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My wife and I are in the throes of a cross-country move, so we had to postpone our viewing of Wonder Woman until now. First off, I want to say that the movie, directed by Patty Jenkins, definitely lives up to the hype. Gal Gadot imbues Diana with strength, tenacity, compassion, and charm. Wonder Woman’s most heroic aspect is not that she is a god among men, but rather her unwavering belief in the good of mankind even when they might not deserve it.
Okay, let’s break it down.
Action: 8/10 Badass, visually stunning action sequences. The highlights were the battlefield scene (you’ll know the one) and the final showdown. The slow-mo effect was powerfully rendered, but a bit overused. More variety in the fight scenes would have gone a long way.
Acting: 9/10 I’m convinced Gal Gadot is actually Wonder Woman. She’s that good. Also, the actresses playing young Diana were dead ringers. Lilly Aspell, 8 year old Diana, is my hero. Some may call the look below one of stubbornness, but I call it persistence. Young Diana is the embodiment of Wall Street’s “Fearless Girl” statue staring down any and everything in her way.
Chris Pine convincingly played everyman Steve Trevor. If you don’t know who Chris Pine is, don’t worry, I didn’t either until I watched his SNL episode (great host, btw). As per his monologue, he’s one of the Hollywood Chris’. Pine brings a chiseled jawline, likability, and solid comedic timing to Wonder Woman.
Characters: 7/10 While the acting was good, some of the characters could use work. Diana, great. General Antiope, super.
Despite Pine’s charm, Steve Trevor was a bit bland. He alternated between being awestruck by Diana and annoyed by her. Trevor took up a lot of screen time, yet I knew little about his background. There was potential to make him more than a hunky love interest, but it was never fully actualized on screen.
The villains were thinly sketched. I get that it’s a comic book story, but the cartoony depictions didn’t transition well to live action. Ludendorff is your typical power hungry German general, and the mysterious Doctor Poison is even more puzzling. What’s her story? That’s what I want to see!
Trevor’s trio of Merry Men were stand-ins for comic relief more than fully formed characters. Charlie (PTSD-riddled sharpshooter), Sameer (con artist/aspiring actor who is the “wrong color”), and Chief (Native American smuggler) had compelling perspectives, but introducing newbies at the film’s halfway point left little time to flesh them out.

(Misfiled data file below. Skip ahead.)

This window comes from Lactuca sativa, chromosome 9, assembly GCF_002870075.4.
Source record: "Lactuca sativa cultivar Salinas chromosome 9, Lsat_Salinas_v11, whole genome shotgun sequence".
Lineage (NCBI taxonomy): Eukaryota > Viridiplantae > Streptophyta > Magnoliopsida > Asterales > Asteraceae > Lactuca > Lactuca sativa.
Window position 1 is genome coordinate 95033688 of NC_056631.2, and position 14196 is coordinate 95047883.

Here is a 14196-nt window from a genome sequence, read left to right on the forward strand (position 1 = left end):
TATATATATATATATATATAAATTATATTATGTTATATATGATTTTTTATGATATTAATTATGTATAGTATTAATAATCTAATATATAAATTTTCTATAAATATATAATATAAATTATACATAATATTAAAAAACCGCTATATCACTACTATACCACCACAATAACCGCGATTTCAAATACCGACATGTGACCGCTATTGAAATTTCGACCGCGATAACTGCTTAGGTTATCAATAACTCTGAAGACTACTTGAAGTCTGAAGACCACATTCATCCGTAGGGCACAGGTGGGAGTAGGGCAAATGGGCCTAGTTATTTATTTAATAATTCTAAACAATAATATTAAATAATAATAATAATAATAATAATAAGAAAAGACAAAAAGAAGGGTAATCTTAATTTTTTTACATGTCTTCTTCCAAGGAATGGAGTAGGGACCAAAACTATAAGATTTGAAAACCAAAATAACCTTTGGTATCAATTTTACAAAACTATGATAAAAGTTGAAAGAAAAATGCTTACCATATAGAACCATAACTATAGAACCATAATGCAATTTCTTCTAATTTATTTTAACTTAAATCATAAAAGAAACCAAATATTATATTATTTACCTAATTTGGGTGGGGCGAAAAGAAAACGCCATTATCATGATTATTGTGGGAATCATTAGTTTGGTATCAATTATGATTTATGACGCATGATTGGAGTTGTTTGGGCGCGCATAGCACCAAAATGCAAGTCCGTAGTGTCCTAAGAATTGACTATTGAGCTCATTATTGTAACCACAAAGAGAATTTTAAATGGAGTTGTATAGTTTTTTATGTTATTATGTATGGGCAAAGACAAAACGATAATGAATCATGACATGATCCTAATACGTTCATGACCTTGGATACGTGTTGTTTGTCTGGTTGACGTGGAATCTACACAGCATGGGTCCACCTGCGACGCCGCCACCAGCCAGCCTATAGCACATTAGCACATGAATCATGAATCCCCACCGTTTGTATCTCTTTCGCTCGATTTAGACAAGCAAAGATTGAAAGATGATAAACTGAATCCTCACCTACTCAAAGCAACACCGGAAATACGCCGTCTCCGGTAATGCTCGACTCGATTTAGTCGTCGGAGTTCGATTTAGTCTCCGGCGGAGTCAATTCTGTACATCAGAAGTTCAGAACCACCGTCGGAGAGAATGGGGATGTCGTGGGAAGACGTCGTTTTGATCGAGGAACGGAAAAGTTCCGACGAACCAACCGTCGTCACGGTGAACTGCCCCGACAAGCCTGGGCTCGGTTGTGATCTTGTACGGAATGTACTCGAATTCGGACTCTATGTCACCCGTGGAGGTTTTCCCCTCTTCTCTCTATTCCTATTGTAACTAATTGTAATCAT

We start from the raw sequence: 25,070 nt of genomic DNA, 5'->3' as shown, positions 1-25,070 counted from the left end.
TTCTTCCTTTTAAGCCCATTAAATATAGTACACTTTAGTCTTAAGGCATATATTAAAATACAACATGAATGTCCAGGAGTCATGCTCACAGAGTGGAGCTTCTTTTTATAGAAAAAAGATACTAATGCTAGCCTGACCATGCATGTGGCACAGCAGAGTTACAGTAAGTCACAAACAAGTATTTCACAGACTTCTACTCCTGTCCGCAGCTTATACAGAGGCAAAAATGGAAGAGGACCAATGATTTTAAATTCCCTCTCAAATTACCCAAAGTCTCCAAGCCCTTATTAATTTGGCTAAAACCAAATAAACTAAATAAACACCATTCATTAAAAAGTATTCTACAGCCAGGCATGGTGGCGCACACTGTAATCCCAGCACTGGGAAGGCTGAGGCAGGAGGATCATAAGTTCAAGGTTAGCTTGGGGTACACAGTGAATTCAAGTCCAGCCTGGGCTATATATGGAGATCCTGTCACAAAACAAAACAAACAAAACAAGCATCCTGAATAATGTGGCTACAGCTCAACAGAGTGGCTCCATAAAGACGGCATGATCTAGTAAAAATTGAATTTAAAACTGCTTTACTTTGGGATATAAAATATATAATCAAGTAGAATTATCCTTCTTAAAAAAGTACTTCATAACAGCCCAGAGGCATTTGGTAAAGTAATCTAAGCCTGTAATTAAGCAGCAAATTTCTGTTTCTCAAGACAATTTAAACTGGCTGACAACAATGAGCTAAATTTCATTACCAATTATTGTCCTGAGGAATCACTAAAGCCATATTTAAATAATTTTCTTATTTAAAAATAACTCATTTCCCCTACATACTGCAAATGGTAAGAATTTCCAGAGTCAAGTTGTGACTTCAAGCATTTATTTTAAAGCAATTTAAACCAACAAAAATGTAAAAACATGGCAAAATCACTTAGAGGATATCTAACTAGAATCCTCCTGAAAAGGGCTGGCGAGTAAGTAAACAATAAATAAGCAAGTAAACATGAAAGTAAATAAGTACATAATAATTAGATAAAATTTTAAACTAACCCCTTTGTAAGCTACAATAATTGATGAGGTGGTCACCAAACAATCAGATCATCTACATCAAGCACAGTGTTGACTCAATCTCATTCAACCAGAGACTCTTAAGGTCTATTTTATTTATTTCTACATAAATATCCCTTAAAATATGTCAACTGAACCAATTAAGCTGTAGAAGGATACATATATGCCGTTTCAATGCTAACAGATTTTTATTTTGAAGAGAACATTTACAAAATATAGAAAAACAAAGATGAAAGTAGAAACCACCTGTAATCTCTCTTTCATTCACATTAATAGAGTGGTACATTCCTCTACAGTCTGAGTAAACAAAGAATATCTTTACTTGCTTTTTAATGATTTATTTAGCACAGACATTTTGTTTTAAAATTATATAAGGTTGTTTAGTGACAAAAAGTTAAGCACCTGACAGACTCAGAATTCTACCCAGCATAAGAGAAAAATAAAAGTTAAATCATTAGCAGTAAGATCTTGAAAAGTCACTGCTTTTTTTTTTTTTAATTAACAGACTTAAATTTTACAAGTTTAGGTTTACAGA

Trevor’s secretary Etta was delightful, but underused. I would have preferred her to the trio of misfits as they added little to the narrative.
Plot: 8/10 The scenes on Themyscira effectively conveyed Diana’s childhood and the Amazonian culture/history/mythology in a concise amount of screen time. Exposition was clunky at times which is to be expected. The surprising twist, overall pacing, complete story arc, high stakes, and balance of action with emotion overshadowed the minimal flaws.
Setting: 8/10 The backdrop of World War I gave the narrative built-in tension and urgency. Accurate period costumes (showcased in that hilarious fashion montage) and set pieces (classic cars, 20th century London, the trenches) brought the setting to life.
Themyscira’s clear blue water and sunny skies made for a believable “paradise.” The scene where both worlds collide created a magical contrast: dark and stormy seas transitioning to a beautiful island day.
What I would have liked to see:
More diversity of all kinds. You’re telling me that there are no queer characters on an island full of women? One day this kind of representation will be second nature, at least I hope so.
Less dudes. I get it, putting Diana in the pre-women’s suffrage era made it all the more empowering when men questioned and underestimated her at every turn, but come on, could she have a bff or something? I vote Etta.
More Themyscira. Let’s just have the whole movie there next time. Now, that would be groundbreaking.
Final rating: 8/10 Do yourself a favor and go see Wonder Woman. Bring your significant other and your parents and your children and maybe even your dog. It was so heartwarming to go to a Father’s Day showing and see dads and daughters (and entire families) sharing this moment together.